Applause must go to Akashic and or Arellano for their common sense approach to English and Spanish expression. The languages are not italicized nor does Arellano offer much appositional translation. When a character says something in Spanish the expression stands on its own.

For slightly under 200 pages, Havana Lunar has lots to enjoy, everything a comic noir aficionado could hope for. Mejor, Havana Lunar need not be enjoyed in private; the publisher plans a coast-to-coast tour of readings, from March 24 at NYNY Bluestockings to May 8 at W. Hollywood's Book Soup. Many of the stops include Achy Obejas, signing her latest, Ruins.

Juan Felipe Herrera Poetry Collection Honored

The National Book Critics Circle Award in poetry, announced March 12, named Juan Felipe Herrera's Half of the World in Light: New and Selected Poems, along with August Kleinzahler's Sleeping It Off in Rapid City.

I note the publisher's and Herrera's support for Oracy, making this collection, hopefully, a trailblazer setting a standard for all published poetry: Beginning with early material from A Certain Man and moving through thirteen of his collections into new, previously unpublished work, this assemblage also includes an audio CD of the author reading twenty-four selected poems aloud.

Felicidades, Juan Felipe. You had it coming, ese.

Read Lisa Alvarado's La Bloga interview with Mr. Herrera here.

Poetry Collection Reviewed

La Bloga friend Rigoberto González expresses his joy at reading Kevin A. González' first poetry collection, Cultural Studies, noting the poet is "prodigal son, a creative writing degree in hand, come back to reconnect to the imagery of his youth".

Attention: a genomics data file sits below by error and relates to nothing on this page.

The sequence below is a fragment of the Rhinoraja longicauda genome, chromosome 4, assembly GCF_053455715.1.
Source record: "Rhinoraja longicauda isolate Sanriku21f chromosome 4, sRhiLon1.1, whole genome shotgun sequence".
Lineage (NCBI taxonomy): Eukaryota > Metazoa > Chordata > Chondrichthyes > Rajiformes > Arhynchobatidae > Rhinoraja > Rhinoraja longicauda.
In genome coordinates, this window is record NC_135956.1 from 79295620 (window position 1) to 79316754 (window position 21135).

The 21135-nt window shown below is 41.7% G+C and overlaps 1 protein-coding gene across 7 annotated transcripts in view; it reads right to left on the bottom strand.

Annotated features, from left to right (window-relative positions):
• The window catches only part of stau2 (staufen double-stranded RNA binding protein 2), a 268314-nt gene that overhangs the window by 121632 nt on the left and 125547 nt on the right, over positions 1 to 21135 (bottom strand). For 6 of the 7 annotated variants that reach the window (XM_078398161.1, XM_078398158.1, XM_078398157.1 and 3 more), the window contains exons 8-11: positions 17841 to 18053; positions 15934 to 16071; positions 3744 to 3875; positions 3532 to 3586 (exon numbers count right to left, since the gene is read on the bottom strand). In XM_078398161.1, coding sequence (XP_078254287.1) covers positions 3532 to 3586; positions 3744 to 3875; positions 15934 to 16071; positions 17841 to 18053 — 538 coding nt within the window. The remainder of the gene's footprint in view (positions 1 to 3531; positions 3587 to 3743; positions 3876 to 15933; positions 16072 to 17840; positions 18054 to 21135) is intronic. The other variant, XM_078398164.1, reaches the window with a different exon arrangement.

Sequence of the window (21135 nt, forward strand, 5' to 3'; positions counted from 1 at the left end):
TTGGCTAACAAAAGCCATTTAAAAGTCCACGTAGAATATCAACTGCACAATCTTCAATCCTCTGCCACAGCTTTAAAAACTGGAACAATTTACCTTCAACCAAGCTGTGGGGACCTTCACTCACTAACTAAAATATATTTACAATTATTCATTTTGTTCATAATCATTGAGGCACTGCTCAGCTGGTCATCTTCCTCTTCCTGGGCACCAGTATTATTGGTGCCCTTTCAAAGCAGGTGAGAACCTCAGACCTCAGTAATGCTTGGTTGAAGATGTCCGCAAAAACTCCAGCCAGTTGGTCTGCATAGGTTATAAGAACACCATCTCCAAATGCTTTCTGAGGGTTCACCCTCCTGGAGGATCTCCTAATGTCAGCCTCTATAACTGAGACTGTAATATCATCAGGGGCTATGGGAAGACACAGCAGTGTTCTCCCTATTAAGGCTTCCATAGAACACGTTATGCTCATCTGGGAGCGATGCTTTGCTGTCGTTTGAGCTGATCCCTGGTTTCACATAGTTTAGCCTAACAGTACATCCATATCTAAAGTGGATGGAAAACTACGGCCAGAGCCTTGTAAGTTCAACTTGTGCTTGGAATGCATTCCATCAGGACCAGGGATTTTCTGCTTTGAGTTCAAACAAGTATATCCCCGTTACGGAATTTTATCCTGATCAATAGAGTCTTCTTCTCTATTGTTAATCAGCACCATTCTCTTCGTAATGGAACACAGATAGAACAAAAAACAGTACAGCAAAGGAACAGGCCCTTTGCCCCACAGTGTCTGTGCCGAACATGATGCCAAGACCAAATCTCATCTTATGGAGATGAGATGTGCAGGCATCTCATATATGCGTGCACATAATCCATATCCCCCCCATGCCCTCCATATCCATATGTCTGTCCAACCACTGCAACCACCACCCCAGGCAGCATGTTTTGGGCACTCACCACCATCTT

You'll enjoy the full review at the El Paso Times.

Nuyorican MTV Viewers Protest

Gente who partake of the plug-in drug have one more reason to abjure the device altogether. Consumers of what MTV has to offer find a recent episode so undigestible they've written a petition to have a program withdrawn and a new one produced to replace it. The group's petition links here.

We, the undersigned, call upon Viacom/MTV/MTV News to cease airing the episode entitled "True Life: I'm a Nuyorican" on the grounds that it is an unbalanced, negative stereotype affirming and unfair representation of who and what Nuyoricans are as a culture.

Furthermore, it is psychosocially damaging to youth and uncharacteristic of the values which MTV News claims to uphold.

Additionally, we call upon Viacom/MTV/MTV News to produce a new episode which represents the Nuyorican community accurately and references the Nuyorican Movement, this task is to be completed and aired by year's end.

Sandhill Crane Migration - A Wonder of the Natural World

Please enjoy a few fotos from a recent visit to Nebraska's Rowe Sanctuary on the Platte River: http://www.readraza.com/cranes/index.htm

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1 comment:

Linda Rodriguez said...

Loved your column, as usual. But the photo of the sandhill cranes is gorgeous! Great photography!